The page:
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MEMOIR OF GOLDSMITH.

BY THOMAS BABINGTON MACAULAY.

OLIVER GOLDSMITH was one of the most pleasing English writers of the eighteenth century. He was of a Protestant and Saxon family which had been long settled in Ireland, and which had, like most other Protestant and Saxon families, been, in troubled times, harassed and put in fear by the native population. His father, Charles Goldsmith, studied in the reign of Queen Anne, at the diocesan school of Elphin, became attached to the daughter of the schoolmaster, married her, took orders, and settled at a place called Pallas, in the county of Longford. There he with difficulty supported his wife and children on what he could earn, partly as a curate, and partly as a farmer.

At Pallas, Oliver Goldsmith was born in November, 1728. That spot was then, for all prac

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tical purposes, almost as remote from the busy and splendid capital in which his later years were passed, as any clearing in Upper Canada, or any sheep-walk in Australasia, now is. Even at this day, those enthusiasts who venture to make a pilgrimage to the birthplace of the poet, are forced to perform the latter part of their journey on foot. The hamlet lies far from any high road, on a dreary plain which, in wet weather, is often a lake. The lanes would break any jaunting car to pieces; and there are ruts and sloughs through which the most strongly built wheels cannot be dragged

While Oliver was still a child, his father was presented to a living worth about £200 a year, in the county of Westmeath. The family accordingly quitted their cottage in the wilderness for a spacious house on a frequented road, near the village of Lissoy. Here the boy was taught his letters by a maid-servant, and was sent in his seventh year to a village school kept by an old quartermaster on half-pay, who professed to teach nothing but reading, writing, and arithmetic, but who had an inexhaustible fund of stories about ghosts, banshees, and fairies, about the great Rapparee chiefs, Baldearg O'Donnell and galloping Hogan, and about the exploits of Peterborough and Stanhope, the surprise of Monjuich, and the glorious disaster of Brihuega. This man must have been of the Protestant religion; but he was

of the aboriginal race, and not only spoke the Irish language, but could pour forth unpremeditated Irish verses. Oliver early became, and through life continued to be, a passionate admirer of the Irish music, and especially of the compositions of Carolan, some of the last notes of whose harp he heard. It ought to be added that Oliver, though by birth one of the Englishry, and though connected by numerous ties with the Established Church, never showed the least sign of that contemptuous antipathy with which, in his days, the ruling minority in Ireland too generally regarded the subject majority. So far indeed was he from sharing in the opinions and feelings of the caste to which he belonged, that he conceived an aversion to the Glorious and Immortal Memory, and, even when George the Third was on the throne, maintained that nothing but the restoration of the banished dynasty could save the country.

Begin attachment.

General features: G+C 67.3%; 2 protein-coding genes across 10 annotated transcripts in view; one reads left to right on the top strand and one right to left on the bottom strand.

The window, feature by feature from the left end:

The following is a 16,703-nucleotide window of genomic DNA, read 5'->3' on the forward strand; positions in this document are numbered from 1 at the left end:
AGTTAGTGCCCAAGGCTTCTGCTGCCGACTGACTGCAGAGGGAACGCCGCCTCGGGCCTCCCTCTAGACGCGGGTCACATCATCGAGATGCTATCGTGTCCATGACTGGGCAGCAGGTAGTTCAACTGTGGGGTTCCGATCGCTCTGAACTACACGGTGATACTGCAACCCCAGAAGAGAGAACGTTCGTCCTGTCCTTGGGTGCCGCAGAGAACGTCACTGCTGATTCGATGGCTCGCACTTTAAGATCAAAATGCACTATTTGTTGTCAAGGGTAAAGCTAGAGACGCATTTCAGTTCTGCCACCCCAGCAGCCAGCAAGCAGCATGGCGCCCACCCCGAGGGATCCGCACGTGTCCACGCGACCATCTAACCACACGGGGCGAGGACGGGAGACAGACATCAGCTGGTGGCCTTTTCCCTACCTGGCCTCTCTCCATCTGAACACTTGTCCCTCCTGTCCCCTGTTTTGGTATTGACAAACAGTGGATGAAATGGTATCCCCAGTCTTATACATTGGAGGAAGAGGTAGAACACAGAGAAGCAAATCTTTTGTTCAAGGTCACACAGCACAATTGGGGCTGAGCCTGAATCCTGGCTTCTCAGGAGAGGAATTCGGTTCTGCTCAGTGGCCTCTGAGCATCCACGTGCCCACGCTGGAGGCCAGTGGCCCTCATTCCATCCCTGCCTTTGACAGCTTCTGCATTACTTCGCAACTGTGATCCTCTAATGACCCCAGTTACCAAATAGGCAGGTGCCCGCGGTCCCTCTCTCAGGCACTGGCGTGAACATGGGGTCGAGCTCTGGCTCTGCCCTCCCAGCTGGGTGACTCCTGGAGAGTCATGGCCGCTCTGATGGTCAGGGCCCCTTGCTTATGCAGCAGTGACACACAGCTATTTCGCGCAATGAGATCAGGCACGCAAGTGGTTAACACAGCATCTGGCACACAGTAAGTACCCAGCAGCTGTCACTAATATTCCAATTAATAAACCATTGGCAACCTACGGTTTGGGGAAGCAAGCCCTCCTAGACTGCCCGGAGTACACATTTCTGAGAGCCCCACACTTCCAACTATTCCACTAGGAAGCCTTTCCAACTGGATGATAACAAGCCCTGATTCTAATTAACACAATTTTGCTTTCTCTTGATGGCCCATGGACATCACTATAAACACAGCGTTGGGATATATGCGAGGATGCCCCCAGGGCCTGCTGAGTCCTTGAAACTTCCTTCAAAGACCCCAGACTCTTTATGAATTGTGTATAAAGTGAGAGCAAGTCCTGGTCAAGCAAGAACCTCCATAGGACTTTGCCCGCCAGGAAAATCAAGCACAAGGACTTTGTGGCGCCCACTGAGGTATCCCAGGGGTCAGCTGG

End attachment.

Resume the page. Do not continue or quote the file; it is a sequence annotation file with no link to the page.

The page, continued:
From the humble academy kept by the old soldier, Goldsmith was removed in his ninth year. He went to several grammar-schools, and acquired some knowledge of the ancient languages. His life at this time seems to have been far from happy. He had, as appears from the admirable portrait of him at Knowle, features harsh even to ugliness. The smallpox had set its mark on him with more than usual severity. His stature was small, and his limbs ill put together. Among boys, little tenderness is shown to personal defects;

and the ridicule excited by poor Oliver's appearance, was heightened by a peculiar simplicity and a disposition to blunder which he retained to the last. He became the common butt of boys and masters, was pointed at as a fright in the play-ground, and flogged as a dunce in the school-room. When he had risen to eminence, those who had once derided him, ransacked their memory for the events of his early years, and recited repartees and couplets which had dropped from him, and which, though little noticed at the time, were supposed, a quarter of a century later, to indicate the powers which produced the Vicar of Wakefield and the Deserted Village.

In his seventeenth year, Oliver went up to Trinity College, Dublin, as a sizar. The sizars paid nothing for food and tuition, and very little for lodging; but they had to perform some menial services, from which they have long been relieved. They swept the court; they carried up the dinner to the fellows' table, and changed the plates and poured out the ale of the rulers of the society Goldsmith was quartered, not alone, in a garret, on the window of which his name, scrawled by himself, is still read with interest. From such garrets, many men of less parts than his have made their way to the woolsack or to the episcopal bench. But Goldsmith, while he suffered all the humiliations, threw away all the advantages of his situation. He neglected the studies of the

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